Laurel Daigle hooked rug of Fort Kent blockhouse
Scope and Contents
This collection consists of one hooked rug of the Fort Kent Blockhouse made by Mr. Laurel Daigle of Fort Kent, Maine in 1991. The year 1839, the letters L. D. 91 and the words Fort Kent Block House are displayed on the hooked rug. The rug is framed in dark blue with white stars all around. The blockhouse is of different shades of brown with a background of light blue, light green, and beige. The rug measure 37.5 inches by 30 inches.
- Other: Unknown
- Daigle, Laurel, 1939- (Person)
Conditions Governing Access
No restrictions on access.
Conditions Governing Use
Copyright has not been assigned to the Acadian Archives/Archives acadiennes. All requests for permission to publish or quote from manuscripts must be submitted in writing to the Acadian Archives/Archives acadiennes
Laurel J. Daigle has lived, worked, and raised a family in Fort Kent. He was born in 1939 the son of Alcide Hilaire Daigle and Gertrude (Daigle) Daigle. Mr. Daigle graduated from the Madawaska Training School with the class of 1960. He was president of the Alumni Association in 1964. Laurel worked as guidance director at the Fort Kent Community High School. He was the owner of Country Cottage in Fort Kent. He’s also the author of local history volumes such as Fort Kent (Images of America); A chronological history: Fort Kent's Saint Louis Catholic Church; History of public education in Maine School Administrative District No. 27: a long tradition of service and excellence; Holy Family Parish, Daigle, Maine, 1906-2000: commemorating 94 years of ministry. Furthermore, Laurel has been a member of the Fort Kent Historical Society for many years.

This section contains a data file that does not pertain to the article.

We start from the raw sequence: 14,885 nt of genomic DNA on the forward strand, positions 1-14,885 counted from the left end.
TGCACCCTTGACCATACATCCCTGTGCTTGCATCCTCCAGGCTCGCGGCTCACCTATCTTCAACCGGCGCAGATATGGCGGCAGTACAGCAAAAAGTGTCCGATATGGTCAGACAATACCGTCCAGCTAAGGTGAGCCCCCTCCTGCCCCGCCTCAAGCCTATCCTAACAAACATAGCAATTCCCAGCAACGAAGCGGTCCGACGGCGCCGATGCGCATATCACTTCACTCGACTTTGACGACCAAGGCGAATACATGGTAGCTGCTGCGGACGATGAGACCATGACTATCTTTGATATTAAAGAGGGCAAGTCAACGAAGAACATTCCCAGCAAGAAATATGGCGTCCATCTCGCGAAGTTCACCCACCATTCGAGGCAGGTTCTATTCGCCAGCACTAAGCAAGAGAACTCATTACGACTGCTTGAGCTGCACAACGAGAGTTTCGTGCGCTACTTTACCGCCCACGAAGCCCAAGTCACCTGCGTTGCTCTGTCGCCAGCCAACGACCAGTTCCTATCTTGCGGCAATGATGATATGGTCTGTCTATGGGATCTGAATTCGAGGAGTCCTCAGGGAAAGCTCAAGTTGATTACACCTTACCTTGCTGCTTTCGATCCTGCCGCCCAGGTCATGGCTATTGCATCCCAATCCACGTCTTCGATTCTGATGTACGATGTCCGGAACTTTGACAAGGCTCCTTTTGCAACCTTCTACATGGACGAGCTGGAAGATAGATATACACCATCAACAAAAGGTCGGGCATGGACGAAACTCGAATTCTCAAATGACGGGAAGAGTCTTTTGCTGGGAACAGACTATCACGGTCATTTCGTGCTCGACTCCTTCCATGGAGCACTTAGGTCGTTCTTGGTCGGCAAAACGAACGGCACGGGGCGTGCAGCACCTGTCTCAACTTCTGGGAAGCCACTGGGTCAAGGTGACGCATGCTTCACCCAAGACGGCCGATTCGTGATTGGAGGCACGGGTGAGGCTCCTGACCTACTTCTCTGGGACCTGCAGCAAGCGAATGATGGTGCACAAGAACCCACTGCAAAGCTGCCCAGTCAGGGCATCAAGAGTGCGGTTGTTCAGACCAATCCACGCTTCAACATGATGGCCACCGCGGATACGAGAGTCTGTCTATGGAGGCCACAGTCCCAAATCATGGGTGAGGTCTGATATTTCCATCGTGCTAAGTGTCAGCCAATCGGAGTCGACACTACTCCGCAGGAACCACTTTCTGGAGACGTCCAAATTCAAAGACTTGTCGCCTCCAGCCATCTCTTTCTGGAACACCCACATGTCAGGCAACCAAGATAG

The Fort Kent Blockhouse is located at the confluence of the Fish River and the St. John River in Fort Kent, Maine. The blockhouse is the only fortification relating to the "Bloodless" Aroostook War of 1838-1839, and the border dispute between Great Britain and the United States. The signing of the Webster-Ashburton Treaty in 1842 settled the boundary dispute between Maine and New Brunswick and reduced the need for a fort, although federal troops remained there until 1845 to protect Maine’s and the United States’ interests in the region.
The blockhouse is a two-story structure. Its walls are built of square-hewn cedar logs, some of which measure over 19 inches in width. It is an excellent example of early 19th-century military architecture. The blockhouse serves as a museum and is maintained by local Eagle Scouts in cooperation with the Bureau of Parks and Recreation, Maine Department of Conservation. The state-owned blockhouse is on the National Register of Historic Places as well as being a National Historic Landmark.
.45 Cubic Feet (1 box)
Language of Materials
- Anne Chamberland
- Language of description
- Script of description
- Code for undetermined script
Part of the Acadian Archives Repository
University of Maine at Fort Kent
23 University Drive
Fort Kent ME 04743 United States